By Partha Pratim Mazumder
“ The Hindus and Sikhs staying in Pakistan ,can come to India by all means, if they do not wish to continue there. In that case, it is the first duty of the Indian government to give them jobs and makes their lives comfortable….” Mahatma Gandhi
At the time of partition of India, on the Western front there was a fair amount of population exchange, especially in Punjab, due to the efforts of people like Tara Singh etc. But the on the Eastern front the situation was completely opposite. In united Bengal, and Sylhet district of Assam, which fell in East Pakistan, the Hindus formed a sizeable chunk (around 46%). Due to the efforts of Congress in convincing people that the exercise is temporary, and will be altered soon, there was very little migration. As a result, in East Pakistan the proportion of Hindus stood at 22% in 1951, as compared to 28% in 1941.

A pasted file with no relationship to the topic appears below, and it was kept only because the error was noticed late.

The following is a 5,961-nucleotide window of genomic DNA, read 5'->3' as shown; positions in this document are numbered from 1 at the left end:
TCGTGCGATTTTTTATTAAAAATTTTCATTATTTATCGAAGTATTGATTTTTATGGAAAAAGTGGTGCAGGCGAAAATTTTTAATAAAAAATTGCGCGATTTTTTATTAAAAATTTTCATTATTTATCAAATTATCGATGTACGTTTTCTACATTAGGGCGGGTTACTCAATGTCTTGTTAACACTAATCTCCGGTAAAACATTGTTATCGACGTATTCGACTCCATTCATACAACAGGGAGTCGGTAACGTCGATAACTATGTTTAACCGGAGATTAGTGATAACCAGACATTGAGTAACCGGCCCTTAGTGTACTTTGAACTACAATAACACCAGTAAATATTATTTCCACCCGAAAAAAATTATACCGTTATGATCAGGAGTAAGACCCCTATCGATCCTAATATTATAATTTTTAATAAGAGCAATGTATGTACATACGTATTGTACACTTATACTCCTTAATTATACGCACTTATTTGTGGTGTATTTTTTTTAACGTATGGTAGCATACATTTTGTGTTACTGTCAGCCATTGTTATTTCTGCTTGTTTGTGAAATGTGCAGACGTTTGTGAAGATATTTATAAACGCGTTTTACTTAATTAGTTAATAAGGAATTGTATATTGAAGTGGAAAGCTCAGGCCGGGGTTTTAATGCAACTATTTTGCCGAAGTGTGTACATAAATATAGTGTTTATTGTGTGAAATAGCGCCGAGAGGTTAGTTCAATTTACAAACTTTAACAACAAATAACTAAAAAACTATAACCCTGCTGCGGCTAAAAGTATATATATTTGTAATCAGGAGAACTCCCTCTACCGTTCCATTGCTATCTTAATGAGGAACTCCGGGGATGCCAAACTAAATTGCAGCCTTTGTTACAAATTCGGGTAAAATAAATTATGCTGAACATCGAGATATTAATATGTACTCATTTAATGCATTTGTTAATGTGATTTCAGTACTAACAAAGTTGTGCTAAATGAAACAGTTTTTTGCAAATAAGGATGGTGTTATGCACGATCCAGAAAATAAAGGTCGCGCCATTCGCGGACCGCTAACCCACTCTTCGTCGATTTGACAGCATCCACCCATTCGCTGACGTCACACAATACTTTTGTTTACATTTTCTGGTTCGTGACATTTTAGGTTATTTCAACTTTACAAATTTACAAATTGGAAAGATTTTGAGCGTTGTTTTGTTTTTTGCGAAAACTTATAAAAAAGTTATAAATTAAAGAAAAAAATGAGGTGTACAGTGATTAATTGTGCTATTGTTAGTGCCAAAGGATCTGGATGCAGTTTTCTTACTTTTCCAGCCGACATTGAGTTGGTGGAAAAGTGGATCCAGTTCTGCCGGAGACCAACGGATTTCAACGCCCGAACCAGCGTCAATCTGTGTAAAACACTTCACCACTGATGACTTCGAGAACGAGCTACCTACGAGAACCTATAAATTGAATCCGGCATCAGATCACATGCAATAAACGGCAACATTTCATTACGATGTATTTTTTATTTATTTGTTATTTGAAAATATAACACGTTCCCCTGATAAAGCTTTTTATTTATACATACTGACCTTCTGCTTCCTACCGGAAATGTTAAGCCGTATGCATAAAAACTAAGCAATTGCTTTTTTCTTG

The proposed Citizenship Amendment Bill 2019 (CAB), which is expected to be tabled in the ongoing winter session of the Parliament by the central government, has created some apprehension in the north-eastern states. According to the available accounts, these apprehensions are fuelled by vested interests – political and otherwise – and have fuelled concerns that these may lead to a volatile situation in these states. The apprehensions expressed by leaders of north eastern states can broadly be classified in seven points. These range from fear about massive inflow of immigrants into the states to the change in the region’s demography. A close look at the stated objectives to bring the amendment bill – which essentially fast-tracks grant of citizenship to members of religious minorities from Muslim-majority Afghanistan, Bangladesh and Pakistan – indicates that these apprehensions are misplaced.